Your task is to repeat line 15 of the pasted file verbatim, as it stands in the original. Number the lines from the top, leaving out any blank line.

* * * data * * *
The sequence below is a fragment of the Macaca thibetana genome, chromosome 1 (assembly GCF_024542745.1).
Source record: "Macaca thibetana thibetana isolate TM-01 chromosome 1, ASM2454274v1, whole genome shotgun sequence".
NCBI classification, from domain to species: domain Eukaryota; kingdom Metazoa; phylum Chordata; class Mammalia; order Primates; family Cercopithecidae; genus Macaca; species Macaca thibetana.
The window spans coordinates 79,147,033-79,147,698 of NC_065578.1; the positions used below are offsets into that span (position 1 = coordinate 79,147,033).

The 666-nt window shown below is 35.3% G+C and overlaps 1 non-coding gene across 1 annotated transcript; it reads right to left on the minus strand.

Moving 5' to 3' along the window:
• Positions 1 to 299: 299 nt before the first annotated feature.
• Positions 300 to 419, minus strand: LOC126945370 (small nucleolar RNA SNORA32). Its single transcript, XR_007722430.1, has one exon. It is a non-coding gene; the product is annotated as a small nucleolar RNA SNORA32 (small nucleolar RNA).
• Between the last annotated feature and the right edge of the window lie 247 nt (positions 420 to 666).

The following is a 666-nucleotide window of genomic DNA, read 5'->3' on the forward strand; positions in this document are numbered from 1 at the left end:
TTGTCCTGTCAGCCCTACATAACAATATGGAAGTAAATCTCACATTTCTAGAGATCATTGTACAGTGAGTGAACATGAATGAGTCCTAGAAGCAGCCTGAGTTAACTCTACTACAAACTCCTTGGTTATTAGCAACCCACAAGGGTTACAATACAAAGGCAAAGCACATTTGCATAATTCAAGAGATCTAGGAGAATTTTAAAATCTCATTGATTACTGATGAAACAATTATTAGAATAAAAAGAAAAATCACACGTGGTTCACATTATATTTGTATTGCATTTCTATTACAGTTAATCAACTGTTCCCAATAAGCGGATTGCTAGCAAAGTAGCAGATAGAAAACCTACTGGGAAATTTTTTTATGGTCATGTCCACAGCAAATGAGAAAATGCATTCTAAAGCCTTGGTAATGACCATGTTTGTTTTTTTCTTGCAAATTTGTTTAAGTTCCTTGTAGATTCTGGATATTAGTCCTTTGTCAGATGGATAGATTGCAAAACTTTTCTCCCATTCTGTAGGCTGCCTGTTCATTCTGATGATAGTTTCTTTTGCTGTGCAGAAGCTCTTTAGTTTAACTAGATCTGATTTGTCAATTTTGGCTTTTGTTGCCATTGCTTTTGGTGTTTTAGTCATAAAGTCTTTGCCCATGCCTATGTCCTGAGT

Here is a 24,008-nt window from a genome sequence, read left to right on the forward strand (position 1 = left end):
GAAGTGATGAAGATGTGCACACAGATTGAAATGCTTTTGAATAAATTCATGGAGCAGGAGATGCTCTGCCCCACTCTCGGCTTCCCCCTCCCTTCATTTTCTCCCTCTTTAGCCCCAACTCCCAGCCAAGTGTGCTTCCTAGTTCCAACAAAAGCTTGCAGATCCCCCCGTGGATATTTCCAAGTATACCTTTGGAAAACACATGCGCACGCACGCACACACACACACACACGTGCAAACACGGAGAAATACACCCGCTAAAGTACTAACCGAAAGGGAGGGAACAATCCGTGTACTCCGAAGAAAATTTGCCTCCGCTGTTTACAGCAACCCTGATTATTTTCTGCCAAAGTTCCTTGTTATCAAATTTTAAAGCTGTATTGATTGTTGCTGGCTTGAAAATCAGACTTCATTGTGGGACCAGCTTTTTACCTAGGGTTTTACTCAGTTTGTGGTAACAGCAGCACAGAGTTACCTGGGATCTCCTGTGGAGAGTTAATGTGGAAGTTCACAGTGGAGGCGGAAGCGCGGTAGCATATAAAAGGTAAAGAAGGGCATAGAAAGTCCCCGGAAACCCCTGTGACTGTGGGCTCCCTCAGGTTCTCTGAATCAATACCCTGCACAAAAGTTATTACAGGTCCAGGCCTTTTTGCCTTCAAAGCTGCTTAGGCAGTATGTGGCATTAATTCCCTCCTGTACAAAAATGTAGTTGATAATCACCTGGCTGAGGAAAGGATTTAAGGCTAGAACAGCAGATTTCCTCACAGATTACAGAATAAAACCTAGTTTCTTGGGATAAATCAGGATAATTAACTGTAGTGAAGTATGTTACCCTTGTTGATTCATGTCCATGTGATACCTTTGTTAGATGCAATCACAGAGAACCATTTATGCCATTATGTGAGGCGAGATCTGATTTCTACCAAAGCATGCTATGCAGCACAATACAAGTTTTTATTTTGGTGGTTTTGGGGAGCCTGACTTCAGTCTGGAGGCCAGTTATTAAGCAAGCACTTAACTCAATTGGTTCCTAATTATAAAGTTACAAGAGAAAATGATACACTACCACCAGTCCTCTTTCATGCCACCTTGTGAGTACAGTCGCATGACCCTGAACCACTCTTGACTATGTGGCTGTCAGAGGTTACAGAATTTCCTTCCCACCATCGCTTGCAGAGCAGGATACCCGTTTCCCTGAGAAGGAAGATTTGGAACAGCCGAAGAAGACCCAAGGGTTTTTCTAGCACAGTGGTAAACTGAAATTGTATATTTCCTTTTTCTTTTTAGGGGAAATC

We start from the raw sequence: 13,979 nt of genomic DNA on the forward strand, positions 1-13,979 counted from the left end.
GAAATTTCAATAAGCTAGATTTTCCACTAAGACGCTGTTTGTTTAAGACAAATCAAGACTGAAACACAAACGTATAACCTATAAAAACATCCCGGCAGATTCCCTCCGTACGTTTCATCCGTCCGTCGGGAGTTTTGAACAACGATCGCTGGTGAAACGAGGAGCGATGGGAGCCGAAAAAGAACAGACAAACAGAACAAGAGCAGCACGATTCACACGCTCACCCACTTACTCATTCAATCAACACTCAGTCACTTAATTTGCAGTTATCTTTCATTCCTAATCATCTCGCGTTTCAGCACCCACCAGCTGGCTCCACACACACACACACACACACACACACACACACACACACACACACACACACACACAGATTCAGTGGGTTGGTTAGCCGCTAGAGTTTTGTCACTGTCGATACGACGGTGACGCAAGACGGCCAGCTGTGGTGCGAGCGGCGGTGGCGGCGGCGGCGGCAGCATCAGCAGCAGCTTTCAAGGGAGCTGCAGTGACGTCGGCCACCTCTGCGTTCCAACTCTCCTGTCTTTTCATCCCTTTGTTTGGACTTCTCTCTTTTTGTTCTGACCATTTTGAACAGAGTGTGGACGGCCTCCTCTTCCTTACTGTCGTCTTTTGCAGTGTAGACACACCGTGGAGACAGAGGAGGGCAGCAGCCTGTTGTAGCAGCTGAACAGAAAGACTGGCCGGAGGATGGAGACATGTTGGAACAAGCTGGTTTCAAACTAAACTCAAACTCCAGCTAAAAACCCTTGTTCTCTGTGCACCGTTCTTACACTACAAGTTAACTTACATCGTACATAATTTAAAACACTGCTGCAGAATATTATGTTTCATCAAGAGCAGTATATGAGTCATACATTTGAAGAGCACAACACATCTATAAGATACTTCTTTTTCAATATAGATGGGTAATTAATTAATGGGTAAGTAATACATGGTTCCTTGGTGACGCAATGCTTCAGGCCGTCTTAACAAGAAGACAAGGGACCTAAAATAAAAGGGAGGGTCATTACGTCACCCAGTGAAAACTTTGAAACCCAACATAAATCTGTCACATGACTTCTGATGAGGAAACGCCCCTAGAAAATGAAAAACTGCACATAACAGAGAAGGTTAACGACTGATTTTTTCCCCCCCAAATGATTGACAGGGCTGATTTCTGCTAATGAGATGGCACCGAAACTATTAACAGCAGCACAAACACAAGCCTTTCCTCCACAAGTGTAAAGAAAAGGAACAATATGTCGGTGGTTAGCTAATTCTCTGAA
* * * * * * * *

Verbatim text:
GAAATTTCAATAAGCTAGATTTTCCACTAAGACGCTGTTTGTTTAAGACAAATCAAGACTGAAACACAAACGTATAACCTATAAAAACATCCCGGCAGATTCCCTCCGTACGTTTCATCCGTCCGTCGGGAGTTTTGAACAACGATCGCTGGTGAAACGAGGAGCGATGGGAGCCGAAAAAGAACAGACAAACAGAACAAGAGCAGCACGATTCACACGCTCACCCACTTACTCATTCAATCAACACTCAGTCACTTAATTTGCAGTTATCTTTCATTCCTAATCATCTCGCGTTTCAGCACCCACCAGCTGGCTCCACACACACACACACACACACACACACACACACACACACACACACACACACACACAGATTCAGTGGGTTGGTTAGCCGCTAGAGTTTTGTCACTGTCGATACGACGGTGACGCAAGACGGCCAGCTGTGGTGCGAGCGGCGGTGGCGGCGGCGGCGGCAGCATCAGCAGCAGCTTTCAAGGGAGCTGCAGTGACGTCGGCCACCTCTGCGTTCCAACTCTCCTGTCTTTTCATCCCTTTGTTTGGACTTCTCTCTTTTTGTTCTGACCATTTTGAACAGAGTGTGGACGGCCTCCTCTTCCTTACTGTCGTCTTTTGCAGTGTAGACACACCGTGGAGACAGAGGAGGGCAGCAGCCTGTTGTAGCAGCTGAACAGAAAGACTGGCCGGAGGATGGAGACATGTTGGAACAAGCTGGTTTCAAACTAAACTCAAACTCCAGCTAAAAACCCTTGTTCTCTGTGCACCGTTCTTACACTACAAGTTAACTTACATCGTACATAATTTAAAACACTGCTGCAGAATATTATGTTTCATCAAGAGCAGTATATGAGTCATACATTTGAAGAGCACAACACATCTATAAGATACTTCTTTTTCAATATAGATGGGTAATTAATTAATGGGTAAGTAATACATGGTTCCTTGGTGACGCAATGCTTCAGGCCGTCTTAACAAGAAGACAAGGGACCTAAAATAAAAGGGAGGGTCATTACGTCACCCAGTGAAAACTTTGAAACCCAACATAAATCTGTCACATGACTTCTGATGAGGAAACGCCCCTAGAAAATGAAAAACTGCACATAACAGAGAAGGTTAACGACTGATTTTTTCCCCCCCAAATGATTGACAGGGCTGATTTCTGCTAATGAGATGGCACCGAAACTATTAACAGCAGCACAAACACAAGCCTTTCCTCCACAAGTGTAAAGAAAAGGAACAATATGTCGGTGGTTAGCTAATTCTCTGAA